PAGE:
It’s rare, indeed, to find a School Librarian who records grades for students. In fact, it’s hard to find a school or district with a formal school library curriculum to teach, much less assess! It seems no one expects any kind of assessment—whether formative, summative, or standardized test—from a School Librarian’s instruction, yet we do have a variety of ways that we can measure and show student learning from our lessons. During my years as a Middle School Librarian I regularly used 3 assessment tools for my Library Lessons:
- graphic organizers
- rubric criteria
- library statistics.
Foremost, it’s important that we have a relevant lesson for every scheduled class visit to the School Library and it must be in a formal written form so that teachers and principals take us seriously as teaching professionals. For that reason I developed my Library Lesson Planner. I discovered that as my form evolved and became more comprehensive, my lessons and consequent student learning improved.
Section 1 of my Planner uses subject and library standards to create long-term understandings, key questions, and objectives.
Once that is filled in, I use Section 2 of my Library Lesson Planner to develop Assessment Evidence, the proof that through my lesson students met the objectives. Here’s how Section 2 looks before I begin entering information for the lesson:
That very first line determines which assessment tool I use.
- If the final product is the subject teacher’s classroom activity or project, then my lesson is a portion of the process, and I use a graphic organizer and/or rubric criteria to show that students learned my part of the process.
- If the final product is library-only lesson, then I use a graphic organizer and/or library statistics to show learning.
I’m a Form Fanatic, and I like graphic organizers because students develop their understanding of conceptual knowledge themselves. Graphic organizers can be very simple or very complex, depending on where in the scaffolding process the lesson fits, and I often have students work together in groups of 2 or 4 with the more complex ones. Graphic organizers can be a final assessment tool by having students create an infographic of what they know and can do—sometimes the infographic being a sheet of paper that covers the whole library table!
Teachers appreciate having a student-generated graphic organizer for a Library Lesson—it keeps students on task and teachers can use it as evidence for a daily grade. If teachers will collect the document I evaluate student mastery by walking about and seeing what they’ve filled in on their organizer; at other times I collect the document to provide assessment to students and then give the stack to teacher(s) so they can record the grade and/or extend it with their own.
For a classroom product where the teacher has an assessment rubric, I generate library rubric criteria and share with teachers to add to their assessment rubric. The secret to success with this assessment tool is that we need to clearly define for both students and teachers what comprises exemplary, proficient, or acceptable. Neither students nor teachers are knowledgeable about library curriculum and teachers may not give us the opportunity to perform the grading for the “library criteria” (although those who have accepted my offer are very grateful that I help with assessment).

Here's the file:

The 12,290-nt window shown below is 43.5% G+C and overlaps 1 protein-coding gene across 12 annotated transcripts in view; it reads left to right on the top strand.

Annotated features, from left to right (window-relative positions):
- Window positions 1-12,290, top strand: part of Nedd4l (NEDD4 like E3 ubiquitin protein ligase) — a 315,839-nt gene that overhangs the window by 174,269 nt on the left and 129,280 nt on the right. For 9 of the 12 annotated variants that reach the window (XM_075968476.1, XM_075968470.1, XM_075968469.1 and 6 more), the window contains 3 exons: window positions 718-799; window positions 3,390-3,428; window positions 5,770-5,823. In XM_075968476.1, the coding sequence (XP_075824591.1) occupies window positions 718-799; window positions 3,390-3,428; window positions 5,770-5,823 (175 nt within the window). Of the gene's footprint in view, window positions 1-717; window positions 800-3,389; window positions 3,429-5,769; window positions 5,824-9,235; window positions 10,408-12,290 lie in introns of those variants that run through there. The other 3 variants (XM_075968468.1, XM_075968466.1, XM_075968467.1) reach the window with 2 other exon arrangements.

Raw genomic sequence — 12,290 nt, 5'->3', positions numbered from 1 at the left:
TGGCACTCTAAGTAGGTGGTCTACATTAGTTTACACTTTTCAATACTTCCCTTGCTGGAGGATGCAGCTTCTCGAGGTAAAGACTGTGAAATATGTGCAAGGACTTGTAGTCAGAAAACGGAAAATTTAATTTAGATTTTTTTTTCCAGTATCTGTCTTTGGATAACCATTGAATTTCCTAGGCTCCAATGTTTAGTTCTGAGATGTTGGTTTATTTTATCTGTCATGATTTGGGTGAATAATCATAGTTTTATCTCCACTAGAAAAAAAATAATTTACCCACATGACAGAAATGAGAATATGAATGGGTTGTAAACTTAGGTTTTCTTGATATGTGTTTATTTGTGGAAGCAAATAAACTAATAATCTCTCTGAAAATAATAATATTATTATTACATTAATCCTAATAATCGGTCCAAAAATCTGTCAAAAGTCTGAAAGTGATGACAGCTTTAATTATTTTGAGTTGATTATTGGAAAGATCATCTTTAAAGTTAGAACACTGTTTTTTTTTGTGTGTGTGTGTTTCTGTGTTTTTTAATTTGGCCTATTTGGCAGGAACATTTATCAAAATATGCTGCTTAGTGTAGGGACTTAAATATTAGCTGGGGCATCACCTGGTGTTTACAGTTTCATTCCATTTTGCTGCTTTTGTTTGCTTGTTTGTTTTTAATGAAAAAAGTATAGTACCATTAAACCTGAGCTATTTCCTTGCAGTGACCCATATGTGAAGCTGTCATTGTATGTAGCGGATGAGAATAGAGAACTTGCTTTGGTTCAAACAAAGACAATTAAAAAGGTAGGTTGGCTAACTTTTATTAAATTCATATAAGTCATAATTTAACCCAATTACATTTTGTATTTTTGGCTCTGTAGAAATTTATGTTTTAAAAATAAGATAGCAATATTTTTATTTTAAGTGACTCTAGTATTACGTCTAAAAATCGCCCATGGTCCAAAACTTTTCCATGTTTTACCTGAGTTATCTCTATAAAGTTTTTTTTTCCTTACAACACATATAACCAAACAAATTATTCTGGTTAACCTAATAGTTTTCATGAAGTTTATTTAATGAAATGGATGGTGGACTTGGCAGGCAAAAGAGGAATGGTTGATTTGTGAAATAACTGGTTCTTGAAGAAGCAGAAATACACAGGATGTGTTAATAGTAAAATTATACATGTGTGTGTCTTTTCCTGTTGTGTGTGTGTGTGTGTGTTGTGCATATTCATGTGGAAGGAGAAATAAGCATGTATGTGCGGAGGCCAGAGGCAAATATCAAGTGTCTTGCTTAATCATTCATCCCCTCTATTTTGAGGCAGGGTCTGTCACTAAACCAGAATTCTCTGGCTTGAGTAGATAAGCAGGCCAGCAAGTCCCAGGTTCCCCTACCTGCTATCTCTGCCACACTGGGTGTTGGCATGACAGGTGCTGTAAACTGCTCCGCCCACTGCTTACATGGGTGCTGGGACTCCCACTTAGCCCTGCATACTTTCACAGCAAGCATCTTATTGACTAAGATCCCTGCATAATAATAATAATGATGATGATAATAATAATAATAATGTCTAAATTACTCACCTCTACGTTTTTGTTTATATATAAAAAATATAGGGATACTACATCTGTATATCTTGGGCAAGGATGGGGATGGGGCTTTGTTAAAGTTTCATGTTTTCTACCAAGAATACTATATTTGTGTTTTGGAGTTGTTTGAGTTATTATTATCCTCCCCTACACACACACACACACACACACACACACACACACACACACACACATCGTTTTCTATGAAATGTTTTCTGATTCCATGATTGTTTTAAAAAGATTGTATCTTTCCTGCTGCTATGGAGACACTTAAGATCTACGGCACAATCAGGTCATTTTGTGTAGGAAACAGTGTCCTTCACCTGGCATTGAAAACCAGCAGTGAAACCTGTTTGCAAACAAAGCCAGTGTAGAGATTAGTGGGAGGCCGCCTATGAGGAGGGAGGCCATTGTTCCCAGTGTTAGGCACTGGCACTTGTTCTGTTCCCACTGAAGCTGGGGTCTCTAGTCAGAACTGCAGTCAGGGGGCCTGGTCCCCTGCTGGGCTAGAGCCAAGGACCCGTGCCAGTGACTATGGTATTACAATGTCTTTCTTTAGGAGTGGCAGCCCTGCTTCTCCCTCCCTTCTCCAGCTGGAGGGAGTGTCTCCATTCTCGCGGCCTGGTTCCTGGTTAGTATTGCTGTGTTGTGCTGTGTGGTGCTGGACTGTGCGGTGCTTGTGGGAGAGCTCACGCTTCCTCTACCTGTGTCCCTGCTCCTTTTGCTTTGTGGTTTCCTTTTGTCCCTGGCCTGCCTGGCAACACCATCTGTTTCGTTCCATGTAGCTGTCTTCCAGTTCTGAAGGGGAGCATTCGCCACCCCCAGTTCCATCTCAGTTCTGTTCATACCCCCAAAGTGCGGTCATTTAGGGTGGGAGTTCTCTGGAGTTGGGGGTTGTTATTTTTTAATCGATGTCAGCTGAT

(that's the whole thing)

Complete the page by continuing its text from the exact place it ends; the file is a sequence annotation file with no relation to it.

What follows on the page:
For a library-only lesson we can fill out rubrics and return them to students, but I find that giving students the opportunity to self- or peer-assess increases the value of the learning experience…not to mention saving me a whole lot of time yet still producing accountability for my teaching! In fact, I design many of my Library Lessons to incorporate a rubric assessment right on the activity worksheet. Here are examples of a teacher rubric and a peer rubric that I’ve used:
For evaluating how my Library-only Lessons are effective with students, an analysis of library statistics can be very revealing; however, using library statistics for assessment is the most difficult tool to configure and analyze! The purpose of the lesson determines the information-gathering method that will generate data on what students have learned. For example:
- If the purpose is to introduce a special collection of books that support a content area, then circulation numbers for that collection—generated as a report through the library automation system—indicate whether students grasped the value of those support materials.
- If the purpose is to teach an aspect of the research process, then counts of incidental, independent library use by those students for several days after the lesson indicate the success of the lesson: if they can work independently and immediately pursue research for the project, then they know and can do what we have taught.
Here’s an example of a “statistic” I use for assessment. I have a customized form to teach a student lesson on how to generate search criteria, and the depletion of additional forms over the next few days tells me whether students “got it” (few forms used because student search terms produced viable results) or they did not understand (more searches performed because students had difficulty generating the right search terms). I know this seems like a stretch, but School Librarians must sometimes use such contrivances to determine the success of our lessons and whether we produced our desired results!
When we teachers become School Librarians we don’t give up the tools we used in the classroom, but rather we refine and modify them. Assessment is a good example of the refining and modification we must do to provide students with the best possible education.
(My Library Lesson Planner and the Keyword Search Form are available for download on my Free Librarian Resources page.)